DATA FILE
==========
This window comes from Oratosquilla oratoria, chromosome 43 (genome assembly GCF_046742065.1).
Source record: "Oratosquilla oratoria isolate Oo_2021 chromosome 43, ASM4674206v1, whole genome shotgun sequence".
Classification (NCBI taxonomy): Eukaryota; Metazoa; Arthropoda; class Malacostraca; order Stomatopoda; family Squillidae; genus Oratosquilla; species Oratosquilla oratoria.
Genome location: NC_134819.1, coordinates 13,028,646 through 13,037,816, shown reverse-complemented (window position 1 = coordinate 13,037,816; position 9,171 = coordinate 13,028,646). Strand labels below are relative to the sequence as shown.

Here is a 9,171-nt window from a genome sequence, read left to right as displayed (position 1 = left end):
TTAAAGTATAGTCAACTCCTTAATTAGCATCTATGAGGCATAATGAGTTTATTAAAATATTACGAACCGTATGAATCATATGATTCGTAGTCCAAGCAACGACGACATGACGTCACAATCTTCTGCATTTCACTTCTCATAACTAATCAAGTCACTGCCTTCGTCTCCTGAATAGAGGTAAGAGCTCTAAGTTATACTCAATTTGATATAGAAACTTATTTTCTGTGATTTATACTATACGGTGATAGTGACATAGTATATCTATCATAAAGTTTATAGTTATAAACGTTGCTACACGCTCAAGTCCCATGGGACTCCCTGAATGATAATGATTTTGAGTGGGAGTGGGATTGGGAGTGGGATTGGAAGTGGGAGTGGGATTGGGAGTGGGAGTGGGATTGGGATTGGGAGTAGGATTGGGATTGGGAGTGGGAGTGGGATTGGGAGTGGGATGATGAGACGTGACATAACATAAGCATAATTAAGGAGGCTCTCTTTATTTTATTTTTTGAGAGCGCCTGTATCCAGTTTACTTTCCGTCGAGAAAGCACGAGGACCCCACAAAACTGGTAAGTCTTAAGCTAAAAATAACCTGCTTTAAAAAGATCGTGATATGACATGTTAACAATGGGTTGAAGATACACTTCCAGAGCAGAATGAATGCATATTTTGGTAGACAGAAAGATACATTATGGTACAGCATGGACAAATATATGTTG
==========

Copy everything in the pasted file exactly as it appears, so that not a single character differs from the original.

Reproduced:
This window comes from Oratosquilla oratoria, chromosome 43 (genome assembly GCF_046742065.1).
Source record: "Oratosquilla oratoria isolate Oo_2021 chromosome 43, ASM4674206v1, whole genome shotgun sequence".
Classification (NCBI taxonomy): Eukaryota; Metazoa; Arthropoda; class Malacostraca; order Stomatopoda; family Squillidae; genus Oratosquilla; species Oratosquilla oratoria.
Genome location: NC_134819.1, coordinates 13,028,646 through 13,037,816, shown reverse-complemented (window position 1 = coordinate 13,037,816; position 9,171 = coordinate 13,028,646). Strand labels below are relative to the sequence as shown.

Here is a 9,171-nt window from a genome sequence, read left to right as displayed (position 1 = left end):
TTAAAGTATAGTCAACTCCTTAATTAGCATCTATGAGGCATAATGAGTTTATTAAAATATTACGAACCGTATGAATCATATGATTCGTAGTCCAAGCAACGACGACATGACGTCACAATCTTCTGCATTTCACTTCTCATAACTAATCAAGTCACTGCCTTCGTCTCCTGAATAGAGGTAAGAGCTCTAAGTTATACTCAATTTGATATAGAAACTTATTTTCTGTGATTTATACTATACGGTGATAGTGACATAGTATATCTATCATAAAGTTTATAGTTATAAACGTTGCTACACGCTCAAGTCCCATGGGACTCCCTGAATGATAATGATTTTGAGTGGGAGTGGGATTGGGAGTGGGATTGGAAGTGGGAGTGGGATTGGGAGTGGGAGTGGGATTGGGATTGGGAGTAGGATTGGGATTGGGAGTGGGAGTGGGATTGGGAGTGGGATGATGAGACGTGACATAACATAAGCATAATTAAGGAGGCTCTCTTTATTTTATTTTTTGAGAGCGCCTGTATCCAGTTTACTTTCCGTCGAGAAAGCACGAGGACCCCACAAAACTGGTAAGTCTTAAGCTAAAAATAACCTGCTTTAAAAAGATCGTGATATGACATGTTAACAATGGGTTGAAGATACACTTCCAGAGCAGAATGAATGCATATTTTGGTAGACAGAAAGATACATTATGGTACAGCATGGACAAATATATGTTG